The new design has done away with all offices and added all the usual distracting crap you'd expect to see in an advertising agency: graffiti, a soda fountain and a bubble hockey table. They've even added bicycle racks and a "town hall" meeting area with bleachers. Oh, and they've given the new space a cute new name; Havas Village. Because yeah -- it takes a village to raise children and, well, that's pretty much what ad agency people are; spoiled little brats who prefer a playpen instead of an office in which to "work."
Okay, that's harsh, but I can say that because I've been there.Of the new space, Havas Chicago CEO Paul Marobella said: "The big part of this space, outside of how cool it is, is that it's really built for utility and built for a purpose. Creative, media, strategy and account all sit together, organized by account. What's different about us is we can make a decision on Monday and it will be implemented by Friday."
It's really kind of strange -- and, well, depressing -- that actual adults with actual jobs in actual ad agencies that are actual businesses that, you know, are run by actual adults actually need
advice like this, but apparently this is the case.
Penning a piece for The Chattanoogan (what the hell kind of name for a news outlet is that?), Connect Marketing Head Honcho Clint Powell has some advice that really shouldn't be the kind of advice that actual adults need. Kids, maybe, but actual adults? No. In any event, he wrote the piece and if you've worked in the ad business for any length of time, you know full well there are, unfortunately, plenty of people who need this advice.
His advice? Knowing when to say things clearly and in a way that doesn't waste other people's time nor make you end up looking like a fool. He offers up four things that are perfectly okay to say but for some reason, people are too scared to say them. They are "I am sorry," "I can not do that," "I don't know" and "Let's be clear." You can read his whole article for the details but, seriously, you really shouldn't have to.
Toronto-based agency john st. has made an interesting hire. Hoping to beef up their digital services, the agency has brought in "an accomplished entrepreneur with over 15 years of experience
building global digital media and consumer internet businesses from concept through to final acquisition."
So who did the agency hire? The guy's name is Tom St. John. Yeah. No kidding. john st. hired St. John. Like, when does that ever happen?
Of joining the agency, St. John says, “I feel that john st. has done some of the most innovative digital work in the country for some time now, but I believe that there is room for them to lead the broader digital discussion with clients. Analytics, social ROI, branded content, mobile advertising, online video -- these are just some of the challenges our clients are facing, and we can help them maximize those opportunities.”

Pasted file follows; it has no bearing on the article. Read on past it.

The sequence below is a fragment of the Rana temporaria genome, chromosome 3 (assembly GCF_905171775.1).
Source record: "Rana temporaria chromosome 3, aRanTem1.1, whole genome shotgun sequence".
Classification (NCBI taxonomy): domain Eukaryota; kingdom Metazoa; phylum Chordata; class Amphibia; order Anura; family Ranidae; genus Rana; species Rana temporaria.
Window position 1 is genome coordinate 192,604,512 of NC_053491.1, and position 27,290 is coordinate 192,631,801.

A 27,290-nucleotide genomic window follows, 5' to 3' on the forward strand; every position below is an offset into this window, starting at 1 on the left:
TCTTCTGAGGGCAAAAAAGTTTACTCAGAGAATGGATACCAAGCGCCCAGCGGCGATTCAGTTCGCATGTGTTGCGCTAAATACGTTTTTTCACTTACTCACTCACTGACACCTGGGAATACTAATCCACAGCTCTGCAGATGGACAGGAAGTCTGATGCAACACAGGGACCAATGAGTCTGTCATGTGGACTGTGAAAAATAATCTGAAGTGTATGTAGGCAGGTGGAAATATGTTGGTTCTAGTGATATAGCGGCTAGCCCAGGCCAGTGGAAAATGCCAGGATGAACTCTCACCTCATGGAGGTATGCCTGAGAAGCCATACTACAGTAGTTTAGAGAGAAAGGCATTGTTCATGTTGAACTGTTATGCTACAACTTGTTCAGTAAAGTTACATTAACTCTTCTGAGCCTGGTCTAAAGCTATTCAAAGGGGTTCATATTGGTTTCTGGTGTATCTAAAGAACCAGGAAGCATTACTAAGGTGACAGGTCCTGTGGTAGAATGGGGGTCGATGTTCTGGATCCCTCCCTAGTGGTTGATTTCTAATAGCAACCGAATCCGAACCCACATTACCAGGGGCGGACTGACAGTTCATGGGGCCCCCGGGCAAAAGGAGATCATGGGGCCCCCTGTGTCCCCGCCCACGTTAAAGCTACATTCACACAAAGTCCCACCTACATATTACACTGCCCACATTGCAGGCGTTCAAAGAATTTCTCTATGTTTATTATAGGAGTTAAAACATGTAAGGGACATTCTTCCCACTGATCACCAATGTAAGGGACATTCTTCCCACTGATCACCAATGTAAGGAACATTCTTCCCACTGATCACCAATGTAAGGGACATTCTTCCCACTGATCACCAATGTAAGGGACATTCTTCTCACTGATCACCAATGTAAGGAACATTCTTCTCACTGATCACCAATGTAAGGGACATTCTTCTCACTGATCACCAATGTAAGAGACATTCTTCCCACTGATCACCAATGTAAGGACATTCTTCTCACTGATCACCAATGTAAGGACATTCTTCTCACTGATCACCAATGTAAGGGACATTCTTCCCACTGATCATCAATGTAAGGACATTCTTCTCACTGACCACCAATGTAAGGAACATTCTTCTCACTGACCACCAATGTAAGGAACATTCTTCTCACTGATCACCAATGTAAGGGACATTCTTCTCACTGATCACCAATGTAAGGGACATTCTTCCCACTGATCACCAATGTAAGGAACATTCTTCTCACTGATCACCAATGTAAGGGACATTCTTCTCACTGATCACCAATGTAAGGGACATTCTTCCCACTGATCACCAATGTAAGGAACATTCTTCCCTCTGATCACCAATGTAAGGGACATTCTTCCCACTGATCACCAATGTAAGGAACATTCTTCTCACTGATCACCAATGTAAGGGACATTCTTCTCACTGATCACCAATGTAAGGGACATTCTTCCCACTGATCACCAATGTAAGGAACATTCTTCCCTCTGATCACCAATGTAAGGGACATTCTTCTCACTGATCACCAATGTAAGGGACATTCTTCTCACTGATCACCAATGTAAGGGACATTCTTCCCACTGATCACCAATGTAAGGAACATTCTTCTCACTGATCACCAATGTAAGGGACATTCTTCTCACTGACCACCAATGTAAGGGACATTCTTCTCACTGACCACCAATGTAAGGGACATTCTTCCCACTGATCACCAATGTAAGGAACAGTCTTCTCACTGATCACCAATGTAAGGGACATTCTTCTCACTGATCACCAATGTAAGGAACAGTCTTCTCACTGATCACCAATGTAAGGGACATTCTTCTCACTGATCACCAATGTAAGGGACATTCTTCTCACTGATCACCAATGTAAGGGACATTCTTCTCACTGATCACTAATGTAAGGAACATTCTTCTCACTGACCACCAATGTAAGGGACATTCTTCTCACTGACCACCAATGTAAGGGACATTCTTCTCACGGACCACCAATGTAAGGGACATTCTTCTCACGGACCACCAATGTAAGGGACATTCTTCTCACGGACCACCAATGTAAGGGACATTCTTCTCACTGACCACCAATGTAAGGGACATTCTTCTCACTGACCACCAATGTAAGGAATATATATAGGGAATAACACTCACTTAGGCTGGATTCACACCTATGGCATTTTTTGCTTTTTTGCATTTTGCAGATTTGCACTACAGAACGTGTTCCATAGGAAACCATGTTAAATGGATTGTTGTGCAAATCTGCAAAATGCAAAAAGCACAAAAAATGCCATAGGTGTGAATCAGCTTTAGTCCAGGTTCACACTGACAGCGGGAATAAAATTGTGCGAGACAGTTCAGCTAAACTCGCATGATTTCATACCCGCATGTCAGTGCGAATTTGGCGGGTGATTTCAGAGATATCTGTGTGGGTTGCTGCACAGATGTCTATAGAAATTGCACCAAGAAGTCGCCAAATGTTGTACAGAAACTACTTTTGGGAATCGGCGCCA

Working with McCann London, the folks behind Cannes Lions have launched a new campaign that suggests agencies offer to send their worst employees to the festival of creativity this year...because
it's cheaper than firing them and paying severance.
The purpose, of course, is to make one last-ditch effort to inspire the -- shall we say -- less inspired by dropping them into the center of advertising creativity for one week. I guess if after a week in Cannes they still suck, well, then it's time to bid them adieu. Although you will have to pay them severance then, so the whole send-them-to-Cannes thing is, indeed, a gamble.
Headlines to the ads read: "Nisha, Strategist. Has dedicated seven loyal years to your agency. With very little to show for it" and Samuel, Producer. You fought hard to hire him. Responds to every suggestion with 'It can't be done.'" The ads are signed off with "Buy her/him a delegate pass. Cheaper than severance."
Of the approach, McCann London CCO Rob Doubal said: "Although our campaign is humorous, it makes a very sensible point. Why should being a Cannes Lions delegate be the preserve of the already excellent? If we really want a more creative world, as we all profess, we should also be encouraging the not-so-excellent performers to be inspired by Cannes Lions."
Funny stuff, this campaign. Trouble is, now everyone that is sent to Cannes by their agency is now going to have a gigantic inferiority complex along with nightmares about whether or not agency management thinks they’re up to snuff.
Oh, and the poor people who had to pose for the campaign -- branded losers for life!